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Oil Edges Up Towards $75, Omicron Concerns Dominate

  • Omicron impact aside, oil supply set to top demand -IEA
  • ADB trims developing Asia's growth forecasts over Omicron risks
  • OPEC remains upbeat on 2022 oil demand
  • Permian oil output forecast to hit record high in January -EIA

LONDON, Dec 14 (Reuters) - Oil prices edged higher towards $75 a barrel on Tuesday after the International Energy Agency (IEA) said that the new Omicron coronavirus variant was set to dent the global demand recovery.

Brent crude oil futures rose 27 cents, or 0.36%, to $74.66 a barrel by 1231 GMT, while U.S. West Texas Intermediate (WTI) crude futures rose 23 cents, or 0.32%, to $71.52.

"The surge in new COVID-19 cases is expected to temporarily slow, but not upend, the recovery in oil demand that is underway," the Paris-based IEA said in its monthly oil report.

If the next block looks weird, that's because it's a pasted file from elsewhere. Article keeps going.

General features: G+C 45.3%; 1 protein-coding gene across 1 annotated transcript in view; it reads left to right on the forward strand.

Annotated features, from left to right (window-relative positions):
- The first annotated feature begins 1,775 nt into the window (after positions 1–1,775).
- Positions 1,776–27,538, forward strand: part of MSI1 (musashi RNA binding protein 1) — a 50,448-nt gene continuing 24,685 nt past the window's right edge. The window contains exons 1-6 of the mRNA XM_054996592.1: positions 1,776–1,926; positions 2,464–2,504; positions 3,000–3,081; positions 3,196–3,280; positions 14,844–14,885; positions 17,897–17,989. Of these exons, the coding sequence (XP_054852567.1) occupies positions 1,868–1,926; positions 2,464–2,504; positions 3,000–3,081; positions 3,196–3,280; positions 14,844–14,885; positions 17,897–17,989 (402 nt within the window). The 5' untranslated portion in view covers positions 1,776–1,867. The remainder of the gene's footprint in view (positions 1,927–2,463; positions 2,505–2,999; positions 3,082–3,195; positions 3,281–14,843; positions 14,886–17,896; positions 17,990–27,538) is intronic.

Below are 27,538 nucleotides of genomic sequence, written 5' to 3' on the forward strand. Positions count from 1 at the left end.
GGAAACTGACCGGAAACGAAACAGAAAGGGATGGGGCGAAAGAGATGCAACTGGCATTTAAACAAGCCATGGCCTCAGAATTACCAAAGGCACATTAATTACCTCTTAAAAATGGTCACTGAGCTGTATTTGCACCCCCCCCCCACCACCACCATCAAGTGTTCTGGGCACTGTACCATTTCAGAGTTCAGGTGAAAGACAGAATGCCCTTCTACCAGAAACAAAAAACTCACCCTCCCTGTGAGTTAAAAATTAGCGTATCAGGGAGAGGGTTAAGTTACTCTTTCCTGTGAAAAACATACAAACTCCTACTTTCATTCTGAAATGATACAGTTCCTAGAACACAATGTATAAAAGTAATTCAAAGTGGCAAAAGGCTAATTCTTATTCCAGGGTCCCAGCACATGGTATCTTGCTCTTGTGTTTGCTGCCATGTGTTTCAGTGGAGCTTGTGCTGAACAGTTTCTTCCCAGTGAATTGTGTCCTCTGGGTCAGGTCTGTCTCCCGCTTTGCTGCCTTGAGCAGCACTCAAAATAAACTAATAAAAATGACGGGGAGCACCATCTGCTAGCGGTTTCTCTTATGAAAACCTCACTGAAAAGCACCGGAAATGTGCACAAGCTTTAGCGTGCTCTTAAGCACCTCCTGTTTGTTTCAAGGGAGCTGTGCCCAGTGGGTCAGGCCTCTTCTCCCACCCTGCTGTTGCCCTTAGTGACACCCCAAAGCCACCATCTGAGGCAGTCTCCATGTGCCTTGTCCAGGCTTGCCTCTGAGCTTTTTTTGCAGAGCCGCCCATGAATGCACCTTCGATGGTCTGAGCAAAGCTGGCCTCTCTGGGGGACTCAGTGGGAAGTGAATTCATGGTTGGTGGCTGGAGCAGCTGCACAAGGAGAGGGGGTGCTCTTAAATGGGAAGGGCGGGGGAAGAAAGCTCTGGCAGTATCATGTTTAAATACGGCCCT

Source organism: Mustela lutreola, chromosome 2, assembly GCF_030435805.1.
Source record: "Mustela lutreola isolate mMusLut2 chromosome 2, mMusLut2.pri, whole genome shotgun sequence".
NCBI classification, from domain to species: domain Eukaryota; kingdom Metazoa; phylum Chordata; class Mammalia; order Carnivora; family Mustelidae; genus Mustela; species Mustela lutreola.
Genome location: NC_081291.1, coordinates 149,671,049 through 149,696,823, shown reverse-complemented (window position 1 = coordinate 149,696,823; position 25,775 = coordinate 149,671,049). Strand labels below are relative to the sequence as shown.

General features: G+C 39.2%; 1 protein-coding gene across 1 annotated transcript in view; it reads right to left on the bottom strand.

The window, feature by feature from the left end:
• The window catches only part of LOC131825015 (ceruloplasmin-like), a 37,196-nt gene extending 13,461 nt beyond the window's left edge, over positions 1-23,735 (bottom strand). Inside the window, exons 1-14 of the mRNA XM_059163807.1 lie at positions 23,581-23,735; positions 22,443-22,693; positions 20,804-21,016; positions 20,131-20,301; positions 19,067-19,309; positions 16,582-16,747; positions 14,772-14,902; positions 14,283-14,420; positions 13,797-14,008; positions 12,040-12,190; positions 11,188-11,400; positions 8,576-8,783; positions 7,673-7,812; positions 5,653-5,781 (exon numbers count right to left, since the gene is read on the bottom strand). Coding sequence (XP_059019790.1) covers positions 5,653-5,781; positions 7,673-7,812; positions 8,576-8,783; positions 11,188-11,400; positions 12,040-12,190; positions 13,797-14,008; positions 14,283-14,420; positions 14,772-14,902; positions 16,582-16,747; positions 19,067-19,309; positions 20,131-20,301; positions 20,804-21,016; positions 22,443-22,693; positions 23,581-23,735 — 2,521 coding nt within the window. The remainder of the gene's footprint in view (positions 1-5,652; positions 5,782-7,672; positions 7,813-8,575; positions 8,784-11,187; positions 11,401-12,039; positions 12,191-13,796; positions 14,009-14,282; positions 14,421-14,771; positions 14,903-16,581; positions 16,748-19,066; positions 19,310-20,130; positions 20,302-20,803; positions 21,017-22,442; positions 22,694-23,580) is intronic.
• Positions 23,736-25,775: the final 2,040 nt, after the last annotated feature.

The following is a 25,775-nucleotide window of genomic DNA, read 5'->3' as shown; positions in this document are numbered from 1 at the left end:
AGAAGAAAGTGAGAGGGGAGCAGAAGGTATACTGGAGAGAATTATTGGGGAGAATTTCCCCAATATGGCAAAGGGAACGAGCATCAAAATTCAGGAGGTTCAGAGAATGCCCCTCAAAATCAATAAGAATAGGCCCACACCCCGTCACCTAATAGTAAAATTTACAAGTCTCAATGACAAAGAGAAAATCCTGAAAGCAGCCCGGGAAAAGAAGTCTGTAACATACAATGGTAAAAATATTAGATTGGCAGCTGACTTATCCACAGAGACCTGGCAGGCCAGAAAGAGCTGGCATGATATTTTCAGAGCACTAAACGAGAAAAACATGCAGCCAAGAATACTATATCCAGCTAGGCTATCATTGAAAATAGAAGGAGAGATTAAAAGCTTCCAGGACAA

Governments around the world, including most recently Britain and Norway, have tightened restrictions to stop the spread of the Omicron variant.

The IEA lowered its forecast for oil demand this year and the next by 100,000 barrels per day (bpd) each, mostly due to the expected blow to jet fuel use from new travel curbs.

The Organization of the Petroleum Exporting Countries on Monday raised its world oil demand forecast for the first quarter of 2022 and stuck to its timeline for a return to pre-pandemic levels of oil use, saying the Omicron coronavirus variant would have a mild and brief impact.

At the same time, the Asian Development Bank on Tuesday trimmed its growth forecasts for developing Asia for this year and next to reflect risks and uncertainty brought on by the variant, which could also hamper oil demand.

On the supply side, OPEC and other major producers including Russia, a group known as OPEC+, plan to gradually increase supply every month by 400,000 barrels per day (bpd) after sharply cutting back output last year.

Output in the largest U.S. shale basin is expected to surge to a record in January, according to a monthly forecast from the U.S. Energy Information Administration on Monday. 

Additional reporting by Jessica Jaganathan; Editing by Stephen Coates, David Evans and Louise Heavens

Source: Reuters

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